Dutch schoolkids get scary taste of refugee life

2015-12-14 21:15
Children visit the Humanity House, a museum in The Netherlands, that gives schoolkids a scarily real glimpse of life as a refugee. (AFP)

Children visit the Humanity House, a museum in The Netherlands, that gives schoolkids a scarily real glimpse of life as a refugee. (AFP)

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The Hague - A hastily abandoned suitcase, an overturned wine glass and a radio blaring a warning "to leave now". A unique museum is giving Dutch schoolkids a scarily real glimpse of life as a refugee.

In a school outing with a difference, teenagers Amy and Sona visited the museum in The Hague, opened in 2010 by the Dutch Red Cross to raise awareness of the work of organisations helping those fleeing war and poverty.

Only moments into their tour of Humanity House, the girls, both 16, were issued with "a visa" allowing them to start their journey towards the security of zone B.

And even though this was a staged trip, both had a few heart-stopping moments as they symbolically traced the steps of hundreds of thousands of people who leave their lives behind to make the perilous journey to Europe's shores.

After setting off, "the trip becomes a journey into the unknown, where they have to confront several dangers and uncertainties", said Lisette Mattaar, the museum's director.

"They have to make difficult choices to reach a safe country."

The museum, dubbed the only one of its kind in the world, welcomed about 30 000 visitors in 2014 compared with 14 000 at the beginning.

But with migrants now arriving daily in Europe interest in the refugee issue and demand for tours has grown. But be careful - the experience is said to be so realistic, parents are warned it is not suitable for children under 10.

"Schoolkids are bombarded with images and information about refugees, migration and asylum policies without often having all the right context," said Audrey Mussoni, who speaks to the children after the tour.

"They hear a lot of figures, but don't know how to put them into perspective, and none of this information is given a human face," she added.

"With this trip, we hope to instill some empathy so they learn to think about these issues for themselves."

Running out of the first area set up as a house, the two girls found themselves in a labyrinth of dark corridors echoing with the sounds of barking dogs and the strident shouts of policemen.

A sign hanging on a door asked: "Choose! Your possessions or your life?"

Images of the horrors and woes of the refugees' long march to Europe played across the walls, filmed by researchers among real people.

It's always the little things that strike home the most, said Mattaar.

'Anguish, sadness and hope'

After filling out piles of paperwork in the hope that they may be one day reunited with their families, Amy and Sona arrived at the border area to be greeted by brusque guards.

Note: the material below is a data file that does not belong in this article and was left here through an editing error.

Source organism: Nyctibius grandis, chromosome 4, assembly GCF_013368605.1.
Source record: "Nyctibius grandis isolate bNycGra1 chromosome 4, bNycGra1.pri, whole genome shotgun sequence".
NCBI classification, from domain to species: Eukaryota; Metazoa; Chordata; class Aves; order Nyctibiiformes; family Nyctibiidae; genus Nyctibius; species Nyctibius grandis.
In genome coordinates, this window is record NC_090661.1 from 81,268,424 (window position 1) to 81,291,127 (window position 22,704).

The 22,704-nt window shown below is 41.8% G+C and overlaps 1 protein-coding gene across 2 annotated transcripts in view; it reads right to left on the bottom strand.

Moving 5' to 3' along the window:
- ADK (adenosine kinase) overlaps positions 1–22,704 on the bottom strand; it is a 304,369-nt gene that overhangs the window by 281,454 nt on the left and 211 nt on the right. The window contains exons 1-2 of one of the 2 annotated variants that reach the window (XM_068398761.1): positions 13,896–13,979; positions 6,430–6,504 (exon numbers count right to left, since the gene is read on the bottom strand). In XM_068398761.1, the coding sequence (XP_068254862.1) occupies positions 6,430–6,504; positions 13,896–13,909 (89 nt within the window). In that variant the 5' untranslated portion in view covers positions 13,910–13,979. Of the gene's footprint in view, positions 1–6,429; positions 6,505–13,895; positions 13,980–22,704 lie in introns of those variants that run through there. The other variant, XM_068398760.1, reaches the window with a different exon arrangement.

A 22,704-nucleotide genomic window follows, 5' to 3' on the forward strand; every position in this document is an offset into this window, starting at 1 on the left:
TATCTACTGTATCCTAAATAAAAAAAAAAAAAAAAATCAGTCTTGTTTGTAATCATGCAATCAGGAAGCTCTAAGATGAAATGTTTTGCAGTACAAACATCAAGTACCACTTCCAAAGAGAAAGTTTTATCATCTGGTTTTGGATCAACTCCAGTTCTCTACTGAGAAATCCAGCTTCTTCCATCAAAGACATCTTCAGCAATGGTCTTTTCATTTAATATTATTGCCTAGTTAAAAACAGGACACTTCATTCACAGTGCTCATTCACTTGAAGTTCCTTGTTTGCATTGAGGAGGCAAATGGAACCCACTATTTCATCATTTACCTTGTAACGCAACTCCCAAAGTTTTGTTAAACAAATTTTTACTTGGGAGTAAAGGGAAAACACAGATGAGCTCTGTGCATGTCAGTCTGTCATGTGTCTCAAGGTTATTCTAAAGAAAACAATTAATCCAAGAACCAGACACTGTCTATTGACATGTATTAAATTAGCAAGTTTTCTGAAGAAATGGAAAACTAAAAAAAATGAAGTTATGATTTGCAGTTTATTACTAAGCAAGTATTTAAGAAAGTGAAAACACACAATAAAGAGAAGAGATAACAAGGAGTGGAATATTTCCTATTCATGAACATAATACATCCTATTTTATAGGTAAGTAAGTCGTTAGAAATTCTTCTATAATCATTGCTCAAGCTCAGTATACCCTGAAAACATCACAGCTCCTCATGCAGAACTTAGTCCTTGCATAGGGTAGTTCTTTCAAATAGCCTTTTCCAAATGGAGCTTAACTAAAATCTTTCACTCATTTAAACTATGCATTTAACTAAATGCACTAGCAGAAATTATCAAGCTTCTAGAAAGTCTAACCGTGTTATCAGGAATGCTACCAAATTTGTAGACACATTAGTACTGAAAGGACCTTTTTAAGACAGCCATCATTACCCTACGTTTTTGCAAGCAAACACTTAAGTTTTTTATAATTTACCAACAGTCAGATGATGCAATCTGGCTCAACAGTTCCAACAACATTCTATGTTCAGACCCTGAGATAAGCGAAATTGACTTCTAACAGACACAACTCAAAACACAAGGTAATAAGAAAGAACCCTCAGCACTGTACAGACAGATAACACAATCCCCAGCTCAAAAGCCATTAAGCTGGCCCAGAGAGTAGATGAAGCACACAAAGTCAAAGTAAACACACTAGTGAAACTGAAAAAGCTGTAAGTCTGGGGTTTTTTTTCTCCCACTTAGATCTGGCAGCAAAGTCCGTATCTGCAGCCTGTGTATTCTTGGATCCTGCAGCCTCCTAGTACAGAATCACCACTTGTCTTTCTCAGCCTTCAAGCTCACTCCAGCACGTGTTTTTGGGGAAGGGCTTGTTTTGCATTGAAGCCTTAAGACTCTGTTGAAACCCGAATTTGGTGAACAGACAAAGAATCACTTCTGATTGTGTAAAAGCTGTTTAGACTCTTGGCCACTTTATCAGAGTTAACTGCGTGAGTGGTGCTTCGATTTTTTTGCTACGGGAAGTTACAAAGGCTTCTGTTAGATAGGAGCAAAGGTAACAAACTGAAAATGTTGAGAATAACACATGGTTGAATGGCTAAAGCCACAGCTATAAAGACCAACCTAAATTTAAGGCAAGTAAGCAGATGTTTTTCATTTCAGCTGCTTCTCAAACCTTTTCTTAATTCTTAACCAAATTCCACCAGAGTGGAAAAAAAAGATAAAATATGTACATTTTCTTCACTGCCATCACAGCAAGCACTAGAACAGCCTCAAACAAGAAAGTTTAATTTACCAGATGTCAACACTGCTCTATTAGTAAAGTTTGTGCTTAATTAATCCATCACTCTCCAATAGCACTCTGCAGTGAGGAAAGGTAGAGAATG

"Where's your visa for zone B? What is the address, first name and family name of your friends? What are you going to do in zone B?"

The pre-taped voice snapped a series of relentless questions at the teenagers, who became visibly more ill-at-ease with each passing minute.

"We hear a lot of stories about what it means to be a refugee and how difficult it is," said Sona.

"Even if it's just a little bit, we get an idea of what they are going through."

The experience was even more personal for Sona, as her parents fled Armenia before she was born. But the painful memories of their flight to the Netherlands are never really discussed among her family.

Once passed the border control, Amy appeared to regain her composure.

"The government says that not many of the refugees can come here, and I understand that. But there are also people who really need a lot of help," she said.

Dutch officials said on Monday the country was on track to break all records for asylum-seekers this year.

"By mid-November we'd already had about 54 000 requests and we will still need to add December" figures, which are expected to be a few thousand more, director of the immigration services' asylum division, Renger Visser, told AFP.

The last record was set in 1994 at the height of the Balkans conflict when the Dutch government received 52 500 asylum requests.

Education is key, museum officials say, especially as anti-immigrant parties such as the Freedom Party of Geert Wilders gain ground amid a polarising debate over the migrant crisis.

"We get children here saying the refugees are coming to use our taxes, to benefit from our system ... but often its based on information which doesn't tell the whole story," said Mussoni.

For Amy, Sona and their classmates the 45-minute visit was appeared to have given them a better understanding of what refugees confront.

They have to "deal with all kinds of emotions", said Amy.

"Sadness at leaving everything behind, anguish over the journey ahead, hope for the future and the happiness they are searching for."

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